Mid-Western Regional Council general manager Warwick Bennett is urging residents to inspect and comment on the environmental assessment for the Crudine Ridge Wind Farm, now on public display.
Wind Prospect CWP has put forward proposals for a wind farm of either 106 turbines or 77 turbines south of Mudgee at Pyramul, with the potential to power up to 57,600 hours a year.
Mr Bennett said it was important that residents make a submission on the proposal, regardless of whether they were in favour or against wind farms.
As the wind farm is a state significant project, the development application will be assessed by the State Government and not by Mid-Western Regional Council.
Mr Bennett said as council was not the approval authority, it was not council’s place to take a stance for or against the project.
However, in its submission to the Department of Planning, council will raise issues including the effect of heavy traffic on roads to the proposed site.
More than 1272 oversized vehicles and 118 semi-trailers will be required to bring turbine components to the site, travelling via Hill End, Road, Windeyer Road and Pyramul Road.
Mr Bennett said there would be approximately 200 vehicles movement to and from the site during the 18-month construction period. During construction of the turbine base, 42 concrete trucks per day are expected to use the roads.
“This will be a substantial increase in traffic on roads which are currently only used for local traffic,” he said.
“The bridges are narrow, the causeways are narrow and the roads are not suitable for loads of up to 70 tonnes.
“If they don’t upgrade the road, people will die – I have no hesitation in making that statement..”
Mr Bennett said the likely route for heavy vehicles transporting components from Newcastle would be from the Golden Highway through Dunedoo and Gulgong to Hill End Road.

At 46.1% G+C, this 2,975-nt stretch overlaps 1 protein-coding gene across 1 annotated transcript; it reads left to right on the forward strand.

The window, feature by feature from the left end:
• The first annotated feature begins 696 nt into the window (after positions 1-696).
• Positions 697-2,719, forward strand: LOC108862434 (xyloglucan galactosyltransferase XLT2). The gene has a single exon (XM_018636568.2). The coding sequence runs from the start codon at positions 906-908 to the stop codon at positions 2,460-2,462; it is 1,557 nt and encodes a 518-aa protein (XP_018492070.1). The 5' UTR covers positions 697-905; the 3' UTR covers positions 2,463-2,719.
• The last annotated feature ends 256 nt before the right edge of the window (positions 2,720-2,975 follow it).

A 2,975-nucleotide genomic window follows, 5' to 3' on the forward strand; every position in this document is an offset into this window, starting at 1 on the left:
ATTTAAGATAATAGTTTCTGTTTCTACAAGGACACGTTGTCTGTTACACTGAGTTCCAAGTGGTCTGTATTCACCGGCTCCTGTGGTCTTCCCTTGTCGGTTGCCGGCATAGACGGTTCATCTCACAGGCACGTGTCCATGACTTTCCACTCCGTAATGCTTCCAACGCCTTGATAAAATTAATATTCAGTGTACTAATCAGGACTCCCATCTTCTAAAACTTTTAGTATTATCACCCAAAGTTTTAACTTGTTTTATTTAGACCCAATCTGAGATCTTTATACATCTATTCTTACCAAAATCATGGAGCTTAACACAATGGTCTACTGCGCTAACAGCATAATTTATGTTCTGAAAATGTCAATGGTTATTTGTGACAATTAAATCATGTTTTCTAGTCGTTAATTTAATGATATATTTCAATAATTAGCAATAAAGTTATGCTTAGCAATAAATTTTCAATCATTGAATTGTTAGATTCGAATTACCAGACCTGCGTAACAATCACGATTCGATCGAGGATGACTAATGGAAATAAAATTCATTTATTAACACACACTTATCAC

Mid-Western Regional Council will call on the State Government to require Wind Prospect CWP to complete the road upgrade to the site before construction of the wind farms begins, rather than deferring negotiations on road contributions until after approval.
Council has estimated the cost of upgrading the roads at $25.9 million, taking up to two years to complete.
“We do not want another Ulan Road debacle,” Mr Bennett said, referring to the ongoing discussions with mines over who is responsible for road funding.
Council will push for a guarantee or bond to ensure that the turbines are removed at the end of the project’s life. Council’s submission will also raise issues of bushfire risk and visual pollution.
“We know that the wind farm will have environmental benefits and help Australia meet its renewable energy targets of 20 per cent [renewable energy generation] by 2020, but we need to ensure our community is adequately protected from the impact,” Mr Bennett said. “We need to try to minimise as far as practicable the impact.”
The environmental assessment for the Crudine Wind Farm can be inspected at the Mid-Western Regional Council offices or on the Department of Planning website or the project website: www.crudineridgewindfarm.com.au.
The deadline for submissions is March 13, 2013.